Q: What was your introduction to music? How old were you, and how did it affect you?
A: The first music I can remember was in Las Cruces, New Mexico, where I was born. I must have been three or four years old, either in my folks’ adobe house or my grandparents’ house. My dad played keyboard instruments and oboe in high school marching band (where he met my mom, fellow oboist), and his dad owned Hoffman’s Melody Shop in Alamogordo, NM. My folks had instruments around the house and my grandparents were involved in music on each side of the family.
I’m sure that being exposed to music at a young age affected the way I’ve experienced it into adulthood; by the time I was a teenager I was in bands, writing original music, immersing myself in any music classes I could find at school, and taking private piano and drum lessons. I remember being emotionally connected to music in a deep way as early as junior high school, at which point we were in Fort Collins, CO.
Q: Did you grow up in a musical environment?
A: Yes. As a young kid I remember my dad playing the organ, my grandma on my mom’s side (“Oma”) singing in the house. My folks also listened to The Beach Boys a lot, so I remember listening to those records. And I was lucky to go through school with good music programs that gave me a chance to explore different types of music growing up.
Q: What styles of music had the greatest impact on you creatively?
A: When I started really focusing on original material I gravitated toward Americana, songs with a “less is more” ethos. There was a beauty in the simplicity of these songs, both lyrically and musically. I heard Ryan Adams’ Heartbreaker when I was in grad school in Indiana. I remember being floored by the simplicity of the music but how real the performances on the album felt to me. I collaborated on some tunes with buddy of mine from my program and we loved that record. Since then, really anything remotely in that vein; but I listen to a lot of different genres and sounds, incorporating ideas and taking inspiration from a lot of diverse material.
Q: How would you describe your musical style?
A: The short answer is probably lyric-driven Americana, singer-songwriter, rock.
Q: What are your goals, artistically speaking?
A: I tend to steer away from being too literal as a writer. Most recently on Take It On Our Shoulders I tried to create a situation in an environment—some balance of fact and fiction—that would be suggestive to the listener, give just enough information for someone to hear a line or a song and then filter it through their own life experience. I also tend toward a more objective, fact-based narrative that has deeper layers and meaning to it. Like “this happened, then this happened” and then let the listener put together what the larger issue behind those facts is, on their own terms.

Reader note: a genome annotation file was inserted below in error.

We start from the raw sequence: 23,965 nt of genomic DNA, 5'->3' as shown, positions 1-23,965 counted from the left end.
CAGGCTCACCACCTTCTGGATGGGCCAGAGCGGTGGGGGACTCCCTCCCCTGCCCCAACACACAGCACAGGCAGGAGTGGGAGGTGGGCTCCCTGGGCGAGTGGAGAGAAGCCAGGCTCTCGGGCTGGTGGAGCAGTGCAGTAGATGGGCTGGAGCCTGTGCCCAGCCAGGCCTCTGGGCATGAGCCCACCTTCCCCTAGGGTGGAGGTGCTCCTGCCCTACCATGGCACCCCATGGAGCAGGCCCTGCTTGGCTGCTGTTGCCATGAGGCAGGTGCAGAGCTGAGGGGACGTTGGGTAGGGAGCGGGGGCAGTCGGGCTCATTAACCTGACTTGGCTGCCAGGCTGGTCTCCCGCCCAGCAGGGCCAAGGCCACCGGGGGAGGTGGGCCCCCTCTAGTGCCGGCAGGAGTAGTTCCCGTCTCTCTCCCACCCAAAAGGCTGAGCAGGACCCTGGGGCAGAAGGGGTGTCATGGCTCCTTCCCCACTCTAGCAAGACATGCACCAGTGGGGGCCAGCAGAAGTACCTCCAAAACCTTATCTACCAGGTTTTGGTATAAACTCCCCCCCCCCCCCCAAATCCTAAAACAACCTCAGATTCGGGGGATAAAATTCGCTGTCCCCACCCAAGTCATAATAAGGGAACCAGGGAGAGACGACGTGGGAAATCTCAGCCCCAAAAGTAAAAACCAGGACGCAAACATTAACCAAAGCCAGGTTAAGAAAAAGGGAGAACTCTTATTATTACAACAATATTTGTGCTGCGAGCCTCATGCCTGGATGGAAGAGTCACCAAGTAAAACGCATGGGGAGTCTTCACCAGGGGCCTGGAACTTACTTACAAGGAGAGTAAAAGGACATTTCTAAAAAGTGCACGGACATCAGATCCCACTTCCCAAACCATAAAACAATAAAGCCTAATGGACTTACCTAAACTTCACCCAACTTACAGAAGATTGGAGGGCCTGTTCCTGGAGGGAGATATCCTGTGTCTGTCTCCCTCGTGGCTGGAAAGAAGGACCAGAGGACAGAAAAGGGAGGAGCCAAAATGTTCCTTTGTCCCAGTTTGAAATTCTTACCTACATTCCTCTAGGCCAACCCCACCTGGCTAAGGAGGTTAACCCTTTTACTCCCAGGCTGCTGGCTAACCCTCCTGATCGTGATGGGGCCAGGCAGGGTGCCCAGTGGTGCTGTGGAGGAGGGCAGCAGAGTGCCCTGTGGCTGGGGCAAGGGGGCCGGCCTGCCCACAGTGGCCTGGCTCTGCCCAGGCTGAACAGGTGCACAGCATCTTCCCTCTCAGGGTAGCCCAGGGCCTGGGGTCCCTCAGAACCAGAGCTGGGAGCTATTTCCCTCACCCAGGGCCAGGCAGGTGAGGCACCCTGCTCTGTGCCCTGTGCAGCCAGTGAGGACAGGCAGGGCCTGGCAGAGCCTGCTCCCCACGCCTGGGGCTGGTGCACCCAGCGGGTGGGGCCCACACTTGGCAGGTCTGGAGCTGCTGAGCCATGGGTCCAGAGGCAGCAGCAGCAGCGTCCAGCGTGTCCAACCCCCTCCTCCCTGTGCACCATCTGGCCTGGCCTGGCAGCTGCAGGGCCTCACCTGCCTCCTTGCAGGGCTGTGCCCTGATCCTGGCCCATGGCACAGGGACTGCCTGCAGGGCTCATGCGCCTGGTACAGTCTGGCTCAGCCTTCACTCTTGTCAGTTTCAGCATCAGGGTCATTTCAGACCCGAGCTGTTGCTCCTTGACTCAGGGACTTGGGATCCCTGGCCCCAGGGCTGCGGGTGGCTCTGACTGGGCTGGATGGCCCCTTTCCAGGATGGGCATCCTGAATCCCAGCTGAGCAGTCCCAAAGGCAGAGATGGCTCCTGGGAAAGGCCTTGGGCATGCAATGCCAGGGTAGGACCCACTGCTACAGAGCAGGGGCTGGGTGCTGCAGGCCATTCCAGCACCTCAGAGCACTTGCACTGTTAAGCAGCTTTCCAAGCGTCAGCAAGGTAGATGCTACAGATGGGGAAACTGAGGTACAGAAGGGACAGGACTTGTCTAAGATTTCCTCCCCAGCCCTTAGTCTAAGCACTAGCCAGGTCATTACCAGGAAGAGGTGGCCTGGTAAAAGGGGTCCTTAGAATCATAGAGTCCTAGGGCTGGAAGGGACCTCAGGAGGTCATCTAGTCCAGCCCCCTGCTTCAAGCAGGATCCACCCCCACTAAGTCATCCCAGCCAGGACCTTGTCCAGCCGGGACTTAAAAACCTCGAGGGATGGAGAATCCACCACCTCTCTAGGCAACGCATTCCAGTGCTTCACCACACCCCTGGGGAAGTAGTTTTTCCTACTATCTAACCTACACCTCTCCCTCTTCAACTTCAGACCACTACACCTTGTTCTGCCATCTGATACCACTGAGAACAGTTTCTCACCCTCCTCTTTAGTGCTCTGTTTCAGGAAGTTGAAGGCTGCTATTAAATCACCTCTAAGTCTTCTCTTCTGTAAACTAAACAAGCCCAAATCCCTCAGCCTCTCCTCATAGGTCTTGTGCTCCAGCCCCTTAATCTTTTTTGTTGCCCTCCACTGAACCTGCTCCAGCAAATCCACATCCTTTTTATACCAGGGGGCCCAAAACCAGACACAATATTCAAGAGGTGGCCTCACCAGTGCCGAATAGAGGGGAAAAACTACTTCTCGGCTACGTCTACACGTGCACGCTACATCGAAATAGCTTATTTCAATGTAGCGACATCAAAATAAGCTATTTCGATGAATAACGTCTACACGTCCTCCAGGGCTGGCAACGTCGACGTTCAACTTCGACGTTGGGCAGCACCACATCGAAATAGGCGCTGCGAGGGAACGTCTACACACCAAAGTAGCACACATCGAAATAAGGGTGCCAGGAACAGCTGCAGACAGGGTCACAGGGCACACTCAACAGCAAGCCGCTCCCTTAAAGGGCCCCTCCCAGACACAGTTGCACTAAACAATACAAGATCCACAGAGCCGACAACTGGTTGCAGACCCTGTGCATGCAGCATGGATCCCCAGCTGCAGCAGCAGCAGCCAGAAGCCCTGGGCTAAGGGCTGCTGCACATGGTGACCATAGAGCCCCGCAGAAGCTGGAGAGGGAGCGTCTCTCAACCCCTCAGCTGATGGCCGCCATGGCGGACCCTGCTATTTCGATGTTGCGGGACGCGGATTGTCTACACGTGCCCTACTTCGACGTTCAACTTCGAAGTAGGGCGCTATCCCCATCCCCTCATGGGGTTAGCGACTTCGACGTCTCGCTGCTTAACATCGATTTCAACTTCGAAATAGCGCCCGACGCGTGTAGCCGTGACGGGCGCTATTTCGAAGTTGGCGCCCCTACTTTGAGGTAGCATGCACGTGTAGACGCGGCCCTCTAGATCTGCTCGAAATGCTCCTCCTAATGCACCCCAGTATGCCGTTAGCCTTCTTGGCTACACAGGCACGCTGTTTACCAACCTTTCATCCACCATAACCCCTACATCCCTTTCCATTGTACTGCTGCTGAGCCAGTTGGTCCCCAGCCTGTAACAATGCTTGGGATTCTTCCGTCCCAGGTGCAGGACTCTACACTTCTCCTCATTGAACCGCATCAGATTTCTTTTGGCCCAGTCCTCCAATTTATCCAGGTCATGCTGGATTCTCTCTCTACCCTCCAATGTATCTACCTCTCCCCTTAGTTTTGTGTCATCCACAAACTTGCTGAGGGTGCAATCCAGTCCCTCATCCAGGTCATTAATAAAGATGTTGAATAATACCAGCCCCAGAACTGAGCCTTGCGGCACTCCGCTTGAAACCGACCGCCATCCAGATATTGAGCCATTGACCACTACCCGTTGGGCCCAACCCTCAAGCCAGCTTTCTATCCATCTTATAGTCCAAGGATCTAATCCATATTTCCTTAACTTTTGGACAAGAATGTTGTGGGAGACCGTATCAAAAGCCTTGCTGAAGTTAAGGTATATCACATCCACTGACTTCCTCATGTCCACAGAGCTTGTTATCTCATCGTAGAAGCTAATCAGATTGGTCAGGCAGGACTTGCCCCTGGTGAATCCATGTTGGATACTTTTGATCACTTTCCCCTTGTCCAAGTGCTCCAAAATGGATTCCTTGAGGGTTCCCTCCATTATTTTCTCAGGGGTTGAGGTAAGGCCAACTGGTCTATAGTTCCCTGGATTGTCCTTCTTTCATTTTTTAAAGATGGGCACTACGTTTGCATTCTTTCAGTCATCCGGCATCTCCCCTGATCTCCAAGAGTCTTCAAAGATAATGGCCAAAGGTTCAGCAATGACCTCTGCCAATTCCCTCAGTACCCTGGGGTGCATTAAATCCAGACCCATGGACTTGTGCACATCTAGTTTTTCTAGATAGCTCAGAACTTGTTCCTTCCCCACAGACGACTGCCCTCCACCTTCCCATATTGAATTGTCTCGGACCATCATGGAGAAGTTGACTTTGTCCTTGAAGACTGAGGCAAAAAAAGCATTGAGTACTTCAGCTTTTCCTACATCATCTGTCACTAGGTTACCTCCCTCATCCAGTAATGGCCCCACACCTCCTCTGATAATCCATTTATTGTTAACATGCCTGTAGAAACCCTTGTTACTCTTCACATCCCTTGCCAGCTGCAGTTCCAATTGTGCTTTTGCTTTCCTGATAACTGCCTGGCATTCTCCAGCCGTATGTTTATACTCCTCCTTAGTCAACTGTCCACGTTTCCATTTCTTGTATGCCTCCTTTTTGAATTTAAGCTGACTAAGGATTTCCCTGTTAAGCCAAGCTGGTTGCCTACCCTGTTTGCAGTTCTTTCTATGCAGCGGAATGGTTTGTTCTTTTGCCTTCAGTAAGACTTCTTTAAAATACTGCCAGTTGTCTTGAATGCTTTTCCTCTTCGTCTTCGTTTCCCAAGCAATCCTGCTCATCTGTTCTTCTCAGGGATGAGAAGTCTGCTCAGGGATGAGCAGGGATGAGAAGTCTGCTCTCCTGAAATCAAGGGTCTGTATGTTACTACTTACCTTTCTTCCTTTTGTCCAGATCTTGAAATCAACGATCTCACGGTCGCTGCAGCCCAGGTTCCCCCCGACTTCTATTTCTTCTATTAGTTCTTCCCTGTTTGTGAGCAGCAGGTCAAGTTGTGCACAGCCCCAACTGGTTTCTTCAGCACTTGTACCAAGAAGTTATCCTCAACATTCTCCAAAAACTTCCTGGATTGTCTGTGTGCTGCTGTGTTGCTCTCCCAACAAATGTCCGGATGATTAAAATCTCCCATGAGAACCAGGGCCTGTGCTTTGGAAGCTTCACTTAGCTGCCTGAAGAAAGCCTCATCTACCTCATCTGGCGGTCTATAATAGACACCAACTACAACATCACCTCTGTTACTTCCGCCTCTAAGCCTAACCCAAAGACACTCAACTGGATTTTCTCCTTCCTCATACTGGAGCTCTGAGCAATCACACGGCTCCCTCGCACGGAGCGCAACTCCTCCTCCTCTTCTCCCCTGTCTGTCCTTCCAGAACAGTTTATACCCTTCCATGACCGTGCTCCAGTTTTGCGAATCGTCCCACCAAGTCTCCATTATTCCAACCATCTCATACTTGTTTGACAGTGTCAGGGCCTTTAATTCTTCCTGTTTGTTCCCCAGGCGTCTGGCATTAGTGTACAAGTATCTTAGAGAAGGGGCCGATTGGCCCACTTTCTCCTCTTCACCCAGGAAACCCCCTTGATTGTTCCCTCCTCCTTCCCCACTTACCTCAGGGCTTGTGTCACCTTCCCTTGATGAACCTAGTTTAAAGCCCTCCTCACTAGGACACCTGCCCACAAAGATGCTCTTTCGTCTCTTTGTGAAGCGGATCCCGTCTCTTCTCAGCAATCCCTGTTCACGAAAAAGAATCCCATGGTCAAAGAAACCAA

Q: When did you decide to be a musician, and what fueled this passion?
A: For me it has been a longer process. I’ve had non-music jobs in the past, and with each move in life figured out a little piece of how to make a creative life work for me and my family. It really wasn’t a single moment, but the aggregate of those little changes that finally led me to working in music full time about two or three years ago. I guess I’ve always been driven by the fact that nothing feels like making original music; I like a lot of different types of work, but at any job I find myself sort of existentially pulled to spend my time making art.
Q: What artists influenced you the most growing up?
A: I’m still growing up (haha), so I’d say Hiss Golden Messenger, Big Thief, Ryan Adams, Bruce Springsteen, War on Drugs, Wilco, Tom Petty. Tip of the tip of the iceberg . . .
Q: How have you evolved creatively?
A: Overall I’m always trying to be aware of musical tradition, but also be sure to be saying something new. Balancing those two forces is really the overarching goal of a good song. I’d also say I am now thinking more melodically than ever. Songwriters write in so many different ways and I’ve come at songs from the guitar a lot; in this next phase of writing I’d like to have lyrics and melody drive the writing, and have the arrangements serve the melody.